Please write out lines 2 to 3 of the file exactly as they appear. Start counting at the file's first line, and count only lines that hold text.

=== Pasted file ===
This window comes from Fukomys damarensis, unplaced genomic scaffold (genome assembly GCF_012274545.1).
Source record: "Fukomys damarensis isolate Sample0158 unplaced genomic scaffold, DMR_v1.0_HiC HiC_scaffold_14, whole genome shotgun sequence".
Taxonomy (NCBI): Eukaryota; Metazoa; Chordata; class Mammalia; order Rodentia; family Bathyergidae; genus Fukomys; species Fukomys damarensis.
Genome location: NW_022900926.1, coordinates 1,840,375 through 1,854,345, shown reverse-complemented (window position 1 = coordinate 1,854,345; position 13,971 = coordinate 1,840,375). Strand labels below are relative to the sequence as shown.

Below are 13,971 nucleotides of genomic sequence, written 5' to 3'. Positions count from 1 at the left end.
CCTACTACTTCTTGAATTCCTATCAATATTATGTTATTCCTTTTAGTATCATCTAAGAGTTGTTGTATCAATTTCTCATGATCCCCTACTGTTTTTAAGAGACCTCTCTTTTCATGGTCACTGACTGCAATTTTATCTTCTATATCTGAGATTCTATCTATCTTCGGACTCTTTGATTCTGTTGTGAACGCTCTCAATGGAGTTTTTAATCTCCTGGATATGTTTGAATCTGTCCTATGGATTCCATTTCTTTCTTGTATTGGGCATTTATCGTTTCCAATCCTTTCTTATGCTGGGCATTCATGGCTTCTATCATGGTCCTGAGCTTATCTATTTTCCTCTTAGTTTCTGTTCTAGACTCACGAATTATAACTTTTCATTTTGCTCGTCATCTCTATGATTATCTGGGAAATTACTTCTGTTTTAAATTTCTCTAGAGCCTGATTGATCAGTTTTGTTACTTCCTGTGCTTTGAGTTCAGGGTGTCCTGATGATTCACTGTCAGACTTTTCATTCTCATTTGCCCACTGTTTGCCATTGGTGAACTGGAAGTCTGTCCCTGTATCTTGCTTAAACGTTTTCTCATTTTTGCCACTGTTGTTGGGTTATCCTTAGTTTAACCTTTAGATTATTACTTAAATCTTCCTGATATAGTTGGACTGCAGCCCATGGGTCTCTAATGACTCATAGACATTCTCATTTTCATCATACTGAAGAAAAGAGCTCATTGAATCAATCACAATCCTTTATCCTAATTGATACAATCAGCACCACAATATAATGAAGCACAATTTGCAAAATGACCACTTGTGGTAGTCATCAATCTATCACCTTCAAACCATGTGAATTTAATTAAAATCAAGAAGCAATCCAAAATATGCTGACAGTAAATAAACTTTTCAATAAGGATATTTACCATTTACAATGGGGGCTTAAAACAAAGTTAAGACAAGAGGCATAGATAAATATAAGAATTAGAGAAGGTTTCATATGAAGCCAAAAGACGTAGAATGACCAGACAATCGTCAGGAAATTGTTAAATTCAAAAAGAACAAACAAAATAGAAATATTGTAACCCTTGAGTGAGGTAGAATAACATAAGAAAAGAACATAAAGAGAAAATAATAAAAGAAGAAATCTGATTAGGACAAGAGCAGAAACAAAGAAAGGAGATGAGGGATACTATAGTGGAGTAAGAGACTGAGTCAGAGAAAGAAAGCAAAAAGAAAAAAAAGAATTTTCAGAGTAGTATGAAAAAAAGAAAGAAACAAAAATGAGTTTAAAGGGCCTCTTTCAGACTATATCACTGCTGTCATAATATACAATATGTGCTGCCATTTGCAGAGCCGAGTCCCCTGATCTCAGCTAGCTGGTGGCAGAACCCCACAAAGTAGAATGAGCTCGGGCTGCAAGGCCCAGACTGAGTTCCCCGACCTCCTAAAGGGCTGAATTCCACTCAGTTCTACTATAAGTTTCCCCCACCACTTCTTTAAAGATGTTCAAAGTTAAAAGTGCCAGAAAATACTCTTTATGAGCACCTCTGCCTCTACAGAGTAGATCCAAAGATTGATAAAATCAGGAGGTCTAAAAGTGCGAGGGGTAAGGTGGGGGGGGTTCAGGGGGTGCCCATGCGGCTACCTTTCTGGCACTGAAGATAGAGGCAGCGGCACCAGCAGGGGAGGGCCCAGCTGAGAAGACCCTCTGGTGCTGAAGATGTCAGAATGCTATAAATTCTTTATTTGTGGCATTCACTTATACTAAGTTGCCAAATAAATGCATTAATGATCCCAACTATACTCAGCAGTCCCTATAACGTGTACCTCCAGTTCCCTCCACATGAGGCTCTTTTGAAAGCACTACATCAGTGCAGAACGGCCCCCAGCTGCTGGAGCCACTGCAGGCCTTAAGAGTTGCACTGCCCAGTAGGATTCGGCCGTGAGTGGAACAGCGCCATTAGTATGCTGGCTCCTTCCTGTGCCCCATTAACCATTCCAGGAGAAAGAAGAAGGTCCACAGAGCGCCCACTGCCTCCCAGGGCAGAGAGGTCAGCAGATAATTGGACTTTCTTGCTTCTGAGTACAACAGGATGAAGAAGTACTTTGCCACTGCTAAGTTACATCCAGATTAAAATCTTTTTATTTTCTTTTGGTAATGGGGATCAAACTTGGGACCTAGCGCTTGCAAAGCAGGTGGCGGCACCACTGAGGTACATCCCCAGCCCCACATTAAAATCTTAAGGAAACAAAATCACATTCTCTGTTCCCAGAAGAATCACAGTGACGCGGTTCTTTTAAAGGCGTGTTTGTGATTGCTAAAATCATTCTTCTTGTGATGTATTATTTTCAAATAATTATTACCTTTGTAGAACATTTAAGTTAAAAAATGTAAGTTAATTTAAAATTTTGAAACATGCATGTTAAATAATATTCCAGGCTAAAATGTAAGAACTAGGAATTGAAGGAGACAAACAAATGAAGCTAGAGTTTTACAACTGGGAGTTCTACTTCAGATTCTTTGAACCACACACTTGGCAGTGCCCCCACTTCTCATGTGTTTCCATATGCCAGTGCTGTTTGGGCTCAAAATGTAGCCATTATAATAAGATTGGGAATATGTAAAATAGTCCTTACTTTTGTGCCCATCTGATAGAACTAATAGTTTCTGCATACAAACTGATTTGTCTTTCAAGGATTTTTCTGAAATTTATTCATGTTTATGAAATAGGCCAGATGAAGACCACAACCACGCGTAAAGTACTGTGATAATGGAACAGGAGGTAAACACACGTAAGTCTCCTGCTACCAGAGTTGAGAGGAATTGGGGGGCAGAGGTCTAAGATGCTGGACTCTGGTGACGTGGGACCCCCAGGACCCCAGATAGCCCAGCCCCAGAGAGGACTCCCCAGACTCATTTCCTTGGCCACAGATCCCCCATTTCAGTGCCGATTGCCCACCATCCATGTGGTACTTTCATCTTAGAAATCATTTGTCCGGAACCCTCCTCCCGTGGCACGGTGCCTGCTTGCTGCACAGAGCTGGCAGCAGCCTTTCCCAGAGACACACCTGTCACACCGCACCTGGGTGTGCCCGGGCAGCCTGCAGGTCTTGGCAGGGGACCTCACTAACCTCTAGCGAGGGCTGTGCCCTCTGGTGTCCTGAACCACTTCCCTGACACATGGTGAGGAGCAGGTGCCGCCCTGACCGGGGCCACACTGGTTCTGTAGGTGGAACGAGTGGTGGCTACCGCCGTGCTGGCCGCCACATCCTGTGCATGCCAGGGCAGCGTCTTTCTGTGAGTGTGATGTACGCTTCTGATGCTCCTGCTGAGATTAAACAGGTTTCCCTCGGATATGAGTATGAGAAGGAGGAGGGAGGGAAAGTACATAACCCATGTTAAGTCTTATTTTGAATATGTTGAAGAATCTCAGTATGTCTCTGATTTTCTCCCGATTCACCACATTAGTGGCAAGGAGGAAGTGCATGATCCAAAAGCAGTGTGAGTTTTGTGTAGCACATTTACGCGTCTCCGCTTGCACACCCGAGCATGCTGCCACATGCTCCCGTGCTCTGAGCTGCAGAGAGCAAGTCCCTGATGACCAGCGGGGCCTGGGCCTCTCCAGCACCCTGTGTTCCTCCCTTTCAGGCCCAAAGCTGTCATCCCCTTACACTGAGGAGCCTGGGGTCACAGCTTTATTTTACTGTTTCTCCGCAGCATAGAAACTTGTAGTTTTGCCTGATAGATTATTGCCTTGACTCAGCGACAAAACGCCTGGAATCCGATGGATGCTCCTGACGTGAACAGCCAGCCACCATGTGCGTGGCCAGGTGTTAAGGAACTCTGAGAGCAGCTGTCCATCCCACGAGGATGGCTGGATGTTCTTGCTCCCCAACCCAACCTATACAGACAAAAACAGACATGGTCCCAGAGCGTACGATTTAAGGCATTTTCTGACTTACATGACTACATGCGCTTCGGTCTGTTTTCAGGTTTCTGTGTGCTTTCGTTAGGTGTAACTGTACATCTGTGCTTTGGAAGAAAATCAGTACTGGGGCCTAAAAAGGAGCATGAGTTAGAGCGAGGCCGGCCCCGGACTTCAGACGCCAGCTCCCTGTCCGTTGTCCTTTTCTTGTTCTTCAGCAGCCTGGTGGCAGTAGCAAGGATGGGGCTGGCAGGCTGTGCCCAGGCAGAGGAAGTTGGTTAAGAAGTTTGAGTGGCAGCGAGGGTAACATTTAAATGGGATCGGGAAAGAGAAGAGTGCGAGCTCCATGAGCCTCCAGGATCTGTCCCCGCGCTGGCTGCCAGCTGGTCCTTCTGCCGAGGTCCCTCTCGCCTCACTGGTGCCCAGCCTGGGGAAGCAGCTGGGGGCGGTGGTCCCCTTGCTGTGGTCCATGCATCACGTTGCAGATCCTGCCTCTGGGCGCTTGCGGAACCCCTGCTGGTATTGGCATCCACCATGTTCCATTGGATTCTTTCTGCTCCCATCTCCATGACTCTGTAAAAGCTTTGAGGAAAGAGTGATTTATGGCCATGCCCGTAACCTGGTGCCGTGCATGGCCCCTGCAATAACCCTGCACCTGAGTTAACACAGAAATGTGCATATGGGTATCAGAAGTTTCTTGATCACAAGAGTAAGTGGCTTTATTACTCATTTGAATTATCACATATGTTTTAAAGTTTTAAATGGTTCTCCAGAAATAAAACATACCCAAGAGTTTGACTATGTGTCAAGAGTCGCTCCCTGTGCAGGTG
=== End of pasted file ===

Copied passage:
Source record: "Fukomys damarensis isolate Sample0158 unplaced genomic scaffold, DMR_v1.0_HiC HiC_scaffold_14, whole genome shotgun sequence".
Taxonomy (NCBI): Eukaryota; Metazoa; Chordata; class Mammalia; order Rodentia; family Bathyergidae; genus Fukomys; species Fukomys damarensis.